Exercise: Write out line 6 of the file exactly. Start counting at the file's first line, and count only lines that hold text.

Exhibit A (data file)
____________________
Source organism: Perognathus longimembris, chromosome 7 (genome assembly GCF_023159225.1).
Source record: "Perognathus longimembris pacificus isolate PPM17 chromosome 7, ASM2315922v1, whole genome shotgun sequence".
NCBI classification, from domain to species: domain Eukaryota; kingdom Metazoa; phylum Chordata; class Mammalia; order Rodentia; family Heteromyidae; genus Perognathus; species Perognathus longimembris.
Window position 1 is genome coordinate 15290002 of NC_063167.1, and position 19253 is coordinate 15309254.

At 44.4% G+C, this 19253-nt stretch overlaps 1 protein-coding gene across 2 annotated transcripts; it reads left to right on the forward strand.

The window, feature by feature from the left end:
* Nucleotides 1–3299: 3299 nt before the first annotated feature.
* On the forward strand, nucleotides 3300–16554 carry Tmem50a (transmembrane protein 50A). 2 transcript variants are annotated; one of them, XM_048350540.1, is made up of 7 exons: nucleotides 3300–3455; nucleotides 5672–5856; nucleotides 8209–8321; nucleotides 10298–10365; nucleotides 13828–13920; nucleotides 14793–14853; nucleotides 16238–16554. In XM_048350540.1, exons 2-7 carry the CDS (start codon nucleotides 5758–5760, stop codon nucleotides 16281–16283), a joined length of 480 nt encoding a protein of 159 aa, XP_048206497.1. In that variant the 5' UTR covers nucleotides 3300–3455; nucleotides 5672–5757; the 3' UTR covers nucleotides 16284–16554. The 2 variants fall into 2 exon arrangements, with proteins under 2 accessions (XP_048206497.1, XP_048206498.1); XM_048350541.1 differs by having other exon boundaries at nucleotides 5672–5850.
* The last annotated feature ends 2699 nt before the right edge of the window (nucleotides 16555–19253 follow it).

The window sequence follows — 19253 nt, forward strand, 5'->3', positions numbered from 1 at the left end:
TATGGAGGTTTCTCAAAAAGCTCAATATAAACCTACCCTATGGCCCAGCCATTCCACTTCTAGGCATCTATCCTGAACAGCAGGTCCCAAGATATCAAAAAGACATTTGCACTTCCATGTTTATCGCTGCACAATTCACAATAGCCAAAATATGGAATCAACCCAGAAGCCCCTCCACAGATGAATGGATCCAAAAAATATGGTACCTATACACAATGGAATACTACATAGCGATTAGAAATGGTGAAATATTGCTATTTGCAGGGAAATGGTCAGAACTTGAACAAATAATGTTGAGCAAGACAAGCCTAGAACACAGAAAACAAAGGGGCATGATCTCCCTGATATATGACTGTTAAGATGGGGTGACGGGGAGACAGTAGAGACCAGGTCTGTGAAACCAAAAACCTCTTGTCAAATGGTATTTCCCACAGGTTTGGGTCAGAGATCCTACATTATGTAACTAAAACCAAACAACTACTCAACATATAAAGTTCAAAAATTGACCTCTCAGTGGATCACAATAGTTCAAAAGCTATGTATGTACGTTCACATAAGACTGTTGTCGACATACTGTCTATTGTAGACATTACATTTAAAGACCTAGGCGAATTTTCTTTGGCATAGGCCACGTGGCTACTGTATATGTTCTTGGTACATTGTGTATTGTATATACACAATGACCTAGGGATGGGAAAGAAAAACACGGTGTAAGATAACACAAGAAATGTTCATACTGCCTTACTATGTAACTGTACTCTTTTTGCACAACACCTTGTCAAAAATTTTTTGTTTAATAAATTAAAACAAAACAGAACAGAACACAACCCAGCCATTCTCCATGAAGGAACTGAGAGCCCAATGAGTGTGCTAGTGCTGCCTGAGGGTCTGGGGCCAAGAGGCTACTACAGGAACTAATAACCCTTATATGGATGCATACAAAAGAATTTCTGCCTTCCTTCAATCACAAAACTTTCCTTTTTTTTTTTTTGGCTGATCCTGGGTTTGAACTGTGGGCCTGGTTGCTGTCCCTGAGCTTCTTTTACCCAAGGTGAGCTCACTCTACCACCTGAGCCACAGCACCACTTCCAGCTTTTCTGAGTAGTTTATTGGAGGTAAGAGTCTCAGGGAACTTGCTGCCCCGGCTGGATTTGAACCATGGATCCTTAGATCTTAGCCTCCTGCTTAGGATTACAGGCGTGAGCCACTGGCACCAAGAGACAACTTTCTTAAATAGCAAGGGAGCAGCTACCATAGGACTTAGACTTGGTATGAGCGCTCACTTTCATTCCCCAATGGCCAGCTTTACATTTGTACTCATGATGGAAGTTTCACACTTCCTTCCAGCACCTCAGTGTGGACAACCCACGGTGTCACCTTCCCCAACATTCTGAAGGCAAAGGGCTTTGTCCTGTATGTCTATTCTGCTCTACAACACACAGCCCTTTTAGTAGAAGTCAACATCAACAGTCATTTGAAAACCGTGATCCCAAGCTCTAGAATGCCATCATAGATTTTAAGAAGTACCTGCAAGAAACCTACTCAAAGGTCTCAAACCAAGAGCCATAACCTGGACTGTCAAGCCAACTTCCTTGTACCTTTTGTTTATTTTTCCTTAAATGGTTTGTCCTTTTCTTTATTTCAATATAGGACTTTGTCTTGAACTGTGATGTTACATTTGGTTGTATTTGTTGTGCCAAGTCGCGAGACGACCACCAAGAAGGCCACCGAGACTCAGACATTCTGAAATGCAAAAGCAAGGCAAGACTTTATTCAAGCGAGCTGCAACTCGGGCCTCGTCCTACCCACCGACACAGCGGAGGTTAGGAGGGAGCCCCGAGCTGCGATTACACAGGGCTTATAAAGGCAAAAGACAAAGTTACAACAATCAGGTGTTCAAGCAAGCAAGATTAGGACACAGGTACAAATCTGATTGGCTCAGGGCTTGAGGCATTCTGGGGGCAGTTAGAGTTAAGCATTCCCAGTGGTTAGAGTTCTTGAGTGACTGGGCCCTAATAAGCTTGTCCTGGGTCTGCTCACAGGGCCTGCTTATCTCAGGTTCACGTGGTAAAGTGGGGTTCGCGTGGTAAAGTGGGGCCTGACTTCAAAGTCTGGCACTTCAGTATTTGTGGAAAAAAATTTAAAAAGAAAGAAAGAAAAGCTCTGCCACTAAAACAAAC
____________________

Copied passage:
The window, feature by feature from the left end: